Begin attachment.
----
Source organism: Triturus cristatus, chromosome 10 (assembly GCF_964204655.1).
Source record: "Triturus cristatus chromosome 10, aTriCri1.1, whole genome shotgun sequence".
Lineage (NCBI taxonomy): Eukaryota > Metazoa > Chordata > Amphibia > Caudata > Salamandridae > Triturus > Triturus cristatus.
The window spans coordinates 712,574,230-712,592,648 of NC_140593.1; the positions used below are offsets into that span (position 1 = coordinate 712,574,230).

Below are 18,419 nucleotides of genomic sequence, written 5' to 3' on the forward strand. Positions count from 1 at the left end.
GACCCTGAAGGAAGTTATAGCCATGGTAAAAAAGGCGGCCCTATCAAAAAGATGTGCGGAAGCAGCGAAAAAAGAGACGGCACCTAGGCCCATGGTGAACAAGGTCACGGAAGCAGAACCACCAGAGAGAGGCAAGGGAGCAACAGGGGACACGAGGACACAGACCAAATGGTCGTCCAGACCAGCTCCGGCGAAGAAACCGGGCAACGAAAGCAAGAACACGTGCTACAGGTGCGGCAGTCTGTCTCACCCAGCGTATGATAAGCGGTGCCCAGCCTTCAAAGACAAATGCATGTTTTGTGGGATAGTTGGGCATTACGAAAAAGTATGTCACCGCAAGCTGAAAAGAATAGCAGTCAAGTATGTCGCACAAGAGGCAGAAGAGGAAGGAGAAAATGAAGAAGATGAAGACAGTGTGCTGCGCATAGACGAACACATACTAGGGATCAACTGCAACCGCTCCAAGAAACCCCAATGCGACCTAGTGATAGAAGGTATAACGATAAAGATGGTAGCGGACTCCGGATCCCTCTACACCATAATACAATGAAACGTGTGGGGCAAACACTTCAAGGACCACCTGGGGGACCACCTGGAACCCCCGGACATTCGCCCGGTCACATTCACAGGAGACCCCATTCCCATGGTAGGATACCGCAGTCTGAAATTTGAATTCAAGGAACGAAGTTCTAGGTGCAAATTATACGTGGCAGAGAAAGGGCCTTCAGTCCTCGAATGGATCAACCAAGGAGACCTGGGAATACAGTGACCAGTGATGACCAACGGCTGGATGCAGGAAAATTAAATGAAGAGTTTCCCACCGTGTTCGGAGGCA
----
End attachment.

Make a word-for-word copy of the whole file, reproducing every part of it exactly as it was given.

Source organism: Triturus cristatus, chromosome 10 (assembly GCF_964204655.1).
Source record: "Triturus cristatus chromosome 10, aTriCri1.1, whole genome shotgun sequence".
Lineage (NCBI taxonomy): Eukaryota > Metazoa > Chordata > Amphibia > Caudata > Salamandridae > Triturus > Triturus cristatus.
The window spans coordinates 712,574,230-712,592,648 of NC_140593.1; the positions used below are offsets into that span (position 1 = coordinate 712,574,230).

Below are 18,419 nucleotides of genomic sequence, written 5' to 3' on the forward strand. Positions count from 1 at the left end.
GACCCTGAAGGAAGTTATAGCCATGGTAAAAAAGGCGGCCCTATCAAAAAGATGTGCGGAAGCAGCGAAAAAAGAGACGGCACCTAGGCCCATGGTGAACAAGGTCACGGAAGCAGAACCACCAGAGAGAGGCAAGGGAGCAACAGGGGACACGAGGACACAGACCAAATGGTCGTCCAGACCAGCTCCGGCGAAGAAACCGGGCAACGAAAGCAAGAACACGTGCTACAGGTGCGGCAGTCTGTCTCACCCAGCGTATGATAAGCGGTGCCCAGCCTTCAAAGACAAATGCATGTTTTGTGGGATAGTTGGGCATTACGAAAAAGTATGTCACCGCAAGCTGAAAAGAATAGCAGTCAAGTATGTCGCACAAGAGGCAGAAGAGGAAGGAGAAAATGAAGAAGATGAAGACAGTGTGCTGCGCATAGACGAACACATACTAGGGATCAACTGCAACCGCTCCAAGAAACCCCAATGCGACCTAGTGATAGAAGGTATAACGATAAAGATGGTAGCGGACTCCGGATCCCTCTACACCATAATACAATGAAACGTGTGGGGCAAACACTTCAAGGACCACCTGGGGGACCACCTGGAACCCCCGGACATTCGCCCGGTCACATTCACAGGAGACCCCATTCCCATGGTAGGATACCGCAGTCTGAAATTTGAATTCAAGGAACGAAGTTCTAGGTGCAAATTATACGTGGCAGAGAAAGGGCCTTCAGTCCTCGAATGGATCAACCAAGGAGACCTGGGAATACAGTGACCAGTGATGACCAACGGCTGGATGCAGGAAAATTAAATGAAGAGTTTCCCACCGTGTTCGGAGGCA